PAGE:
Monday, March 18, 2013

from too much to just enough

Two eight cards, we have here, with rather different images. In the eight of cups we have an image of  overindulgence, or perhaps apathy - unwillingness or inability to appreciate the plenty all around. The woman sits at the table, barely awake, with wine spilt, food and drink knocked over and wasted on the floor beside her. Flowers are still blooming in the table-cup, but already we see them beginning to droop and wilt. Meanwhile, more wine still is being poured - more more, always more. Is she sitting on a dock of some sort, or is that a stage, the beautiful scene behind her simply a painting, an illusion? Does it matter?

Interesting phenomenon this card reminds me of - the fact that sometimes, plenty can be as much of a curse as lack. Not just in the simple sense, over-indulgence in food or drink but in the way it takes away the drive to work, experiment, improve. In political science and economics there are frequent references to the so-called 'resource curse' wherein countries that have plentiful natural resources, particularly oil and gas, tend not to develop diverse or advanced economies and often have stagnant/repressive/unstable political systems as well, whereas some of the most dynamic economies in the world can be found in places with almost no natural resources to speak of at all - Singapore being one oft-cited example. Why is that? Because why invest in building infrastructure, why take on the risk entering the unknown, why go through the hassle of dealing with international investors or partners when you can just sell sell sell what you have and they don't? Why satisfy your people with meaningful political reforms if you can buy them off with your oil money?

Likewise, over-abundance can undermine the ability to appreciate what you have. Who hasn't met or heard of a young child, toys enough to fill so many rooms given by well-meaning parents or relatives, and each played with for a bit and then ignored. Fancy, expensive toys they can be, but when you have so many of them, and the certainty of getting yet more, how could you possibly care much for any one of them? You think of them as disposable because they become so. Contrast that with the child who only has one doll, or even siblings made to share it. It could be a cheap doll, comely, home-made, falling apart - but it is your one toy, your one treasure, to love and to guard carefully.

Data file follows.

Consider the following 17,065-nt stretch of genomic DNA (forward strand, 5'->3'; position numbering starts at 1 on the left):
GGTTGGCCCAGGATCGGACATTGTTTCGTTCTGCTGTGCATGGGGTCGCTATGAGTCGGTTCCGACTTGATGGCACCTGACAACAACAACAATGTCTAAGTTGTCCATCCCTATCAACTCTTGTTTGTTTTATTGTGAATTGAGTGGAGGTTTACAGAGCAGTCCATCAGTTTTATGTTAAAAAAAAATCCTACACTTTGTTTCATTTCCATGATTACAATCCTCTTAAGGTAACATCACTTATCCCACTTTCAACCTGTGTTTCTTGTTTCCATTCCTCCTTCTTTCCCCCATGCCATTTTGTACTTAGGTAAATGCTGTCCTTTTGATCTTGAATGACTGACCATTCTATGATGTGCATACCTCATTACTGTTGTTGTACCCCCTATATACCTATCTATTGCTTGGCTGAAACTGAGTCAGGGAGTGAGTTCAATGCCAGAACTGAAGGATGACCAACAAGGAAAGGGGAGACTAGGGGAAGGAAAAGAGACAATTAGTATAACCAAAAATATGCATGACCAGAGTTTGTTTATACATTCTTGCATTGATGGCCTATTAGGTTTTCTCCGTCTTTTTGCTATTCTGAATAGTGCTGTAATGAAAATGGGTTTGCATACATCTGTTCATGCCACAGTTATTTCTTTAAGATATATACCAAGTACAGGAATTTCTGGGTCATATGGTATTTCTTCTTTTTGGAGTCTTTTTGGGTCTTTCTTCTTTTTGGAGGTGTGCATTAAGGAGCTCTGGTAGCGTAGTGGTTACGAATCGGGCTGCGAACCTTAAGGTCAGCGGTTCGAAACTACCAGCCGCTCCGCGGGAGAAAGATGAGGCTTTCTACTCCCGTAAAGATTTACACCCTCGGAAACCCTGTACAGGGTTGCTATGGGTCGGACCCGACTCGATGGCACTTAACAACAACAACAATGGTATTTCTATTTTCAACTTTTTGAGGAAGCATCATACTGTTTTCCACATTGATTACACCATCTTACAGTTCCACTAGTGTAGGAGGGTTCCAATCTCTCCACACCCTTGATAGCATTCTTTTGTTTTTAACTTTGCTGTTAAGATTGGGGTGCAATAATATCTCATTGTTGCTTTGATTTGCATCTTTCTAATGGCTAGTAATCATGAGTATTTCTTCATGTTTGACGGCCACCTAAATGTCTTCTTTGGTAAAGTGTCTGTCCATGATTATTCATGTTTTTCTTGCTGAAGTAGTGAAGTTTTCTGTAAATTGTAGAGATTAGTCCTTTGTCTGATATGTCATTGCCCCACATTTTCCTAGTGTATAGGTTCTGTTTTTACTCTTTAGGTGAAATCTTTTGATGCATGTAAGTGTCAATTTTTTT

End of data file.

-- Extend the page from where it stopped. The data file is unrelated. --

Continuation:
Appreciation, and satisfaction. While I'm certainly not the type to constantly buy the newest, shiniest things, not the type that sees giving expensive gifts as the most meaningful expression of feeling, neither do I subscribe to the belief that things/possessions are unimportant. In the second card, the eight of disks, woman and rabbit and birds all enjoy the tree, the shade it gives, the shelter and the fruits which can be harvested.

When you work hard to get something, or when you create it because the process of creating - whether gardening, painting, or even putting a computer together - is something you enjoy, then yes the resulting possession can bring you real joy and happiness. When you choose what you let yourself have carefully, realistically, getting only those things that you know are best for you and letting the rest go instead of trying to grab one of everything, it becomes much easier to connect with what you have. Different people and creatures can enjoy the same thing, the same tree, in various ways. Enjoy what you truly need and love, and be willing to let go of the rest.

(In tarot-related terms, a reminder of my intention to let go of/cull some of my less used and less loved decks in the near-future...)


Sharyn Mallow Woerz said...

beautiful and well written post, thanks for sharing. Sharyn

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